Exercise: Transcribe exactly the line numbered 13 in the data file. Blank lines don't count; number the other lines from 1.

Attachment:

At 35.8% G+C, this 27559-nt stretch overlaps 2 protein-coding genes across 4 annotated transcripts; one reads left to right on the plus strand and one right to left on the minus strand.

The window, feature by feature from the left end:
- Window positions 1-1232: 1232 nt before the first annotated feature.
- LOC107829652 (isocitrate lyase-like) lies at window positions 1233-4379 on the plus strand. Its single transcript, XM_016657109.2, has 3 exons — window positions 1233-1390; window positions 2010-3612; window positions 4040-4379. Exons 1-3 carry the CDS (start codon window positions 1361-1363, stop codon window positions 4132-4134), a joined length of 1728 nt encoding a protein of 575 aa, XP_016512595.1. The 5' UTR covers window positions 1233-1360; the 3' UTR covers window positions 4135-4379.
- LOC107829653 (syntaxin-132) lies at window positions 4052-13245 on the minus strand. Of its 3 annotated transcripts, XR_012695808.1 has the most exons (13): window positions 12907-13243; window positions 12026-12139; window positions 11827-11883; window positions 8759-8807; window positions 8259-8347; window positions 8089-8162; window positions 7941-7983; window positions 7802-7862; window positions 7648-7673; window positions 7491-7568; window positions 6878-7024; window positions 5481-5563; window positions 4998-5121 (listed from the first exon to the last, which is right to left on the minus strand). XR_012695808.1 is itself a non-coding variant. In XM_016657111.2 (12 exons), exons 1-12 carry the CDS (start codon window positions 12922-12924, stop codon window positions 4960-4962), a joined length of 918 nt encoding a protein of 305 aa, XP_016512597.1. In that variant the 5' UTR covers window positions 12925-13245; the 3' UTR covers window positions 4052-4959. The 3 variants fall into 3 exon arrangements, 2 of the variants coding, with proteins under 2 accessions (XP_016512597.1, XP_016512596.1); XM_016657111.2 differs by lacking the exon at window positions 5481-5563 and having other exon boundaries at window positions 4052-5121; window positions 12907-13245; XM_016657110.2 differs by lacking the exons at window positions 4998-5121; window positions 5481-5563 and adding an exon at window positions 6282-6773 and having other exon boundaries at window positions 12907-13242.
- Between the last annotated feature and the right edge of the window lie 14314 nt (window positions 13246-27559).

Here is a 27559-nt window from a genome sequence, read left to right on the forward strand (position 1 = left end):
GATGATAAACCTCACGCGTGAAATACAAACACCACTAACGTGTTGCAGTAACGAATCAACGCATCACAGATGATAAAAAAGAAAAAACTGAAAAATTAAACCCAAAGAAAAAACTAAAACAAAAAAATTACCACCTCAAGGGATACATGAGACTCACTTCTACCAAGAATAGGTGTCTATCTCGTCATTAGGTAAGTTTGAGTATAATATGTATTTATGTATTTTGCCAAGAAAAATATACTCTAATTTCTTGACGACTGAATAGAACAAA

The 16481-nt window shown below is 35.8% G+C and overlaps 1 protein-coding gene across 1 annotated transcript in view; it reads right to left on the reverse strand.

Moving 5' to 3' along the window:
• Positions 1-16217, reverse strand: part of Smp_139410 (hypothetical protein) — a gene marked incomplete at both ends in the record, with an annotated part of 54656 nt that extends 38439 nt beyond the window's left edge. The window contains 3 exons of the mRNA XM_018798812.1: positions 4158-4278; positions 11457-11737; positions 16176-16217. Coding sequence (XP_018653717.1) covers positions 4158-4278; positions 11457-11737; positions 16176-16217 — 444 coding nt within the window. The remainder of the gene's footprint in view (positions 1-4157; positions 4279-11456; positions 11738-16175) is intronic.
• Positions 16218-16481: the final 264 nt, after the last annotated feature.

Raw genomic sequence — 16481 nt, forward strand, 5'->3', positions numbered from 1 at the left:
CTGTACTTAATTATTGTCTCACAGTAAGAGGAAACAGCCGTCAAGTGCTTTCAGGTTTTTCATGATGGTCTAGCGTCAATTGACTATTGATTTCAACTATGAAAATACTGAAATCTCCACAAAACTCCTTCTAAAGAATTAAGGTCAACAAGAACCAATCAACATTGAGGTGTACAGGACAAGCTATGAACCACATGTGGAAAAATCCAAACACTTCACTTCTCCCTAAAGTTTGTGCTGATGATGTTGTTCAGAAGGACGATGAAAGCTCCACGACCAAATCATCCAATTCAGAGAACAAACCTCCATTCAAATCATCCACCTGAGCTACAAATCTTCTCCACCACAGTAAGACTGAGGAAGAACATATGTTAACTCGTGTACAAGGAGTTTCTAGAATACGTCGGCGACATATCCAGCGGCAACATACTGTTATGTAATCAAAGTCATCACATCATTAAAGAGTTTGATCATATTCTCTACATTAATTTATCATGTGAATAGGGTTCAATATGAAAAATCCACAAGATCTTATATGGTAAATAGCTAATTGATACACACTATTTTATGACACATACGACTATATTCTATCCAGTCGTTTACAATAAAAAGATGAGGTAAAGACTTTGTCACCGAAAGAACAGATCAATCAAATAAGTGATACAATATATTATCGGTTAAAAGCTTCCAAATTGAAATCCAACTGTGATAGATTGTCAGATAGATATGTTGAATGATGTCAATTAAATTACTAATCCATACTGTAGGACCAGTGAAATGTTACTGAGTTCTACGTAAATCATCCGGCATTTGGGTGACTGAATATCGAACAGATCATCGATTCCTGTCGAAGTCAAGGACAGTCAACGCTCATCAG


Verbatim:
Raw genomic sequence — 16481 nt, forward strand, 5'->3', positions numbered from 1 at the left: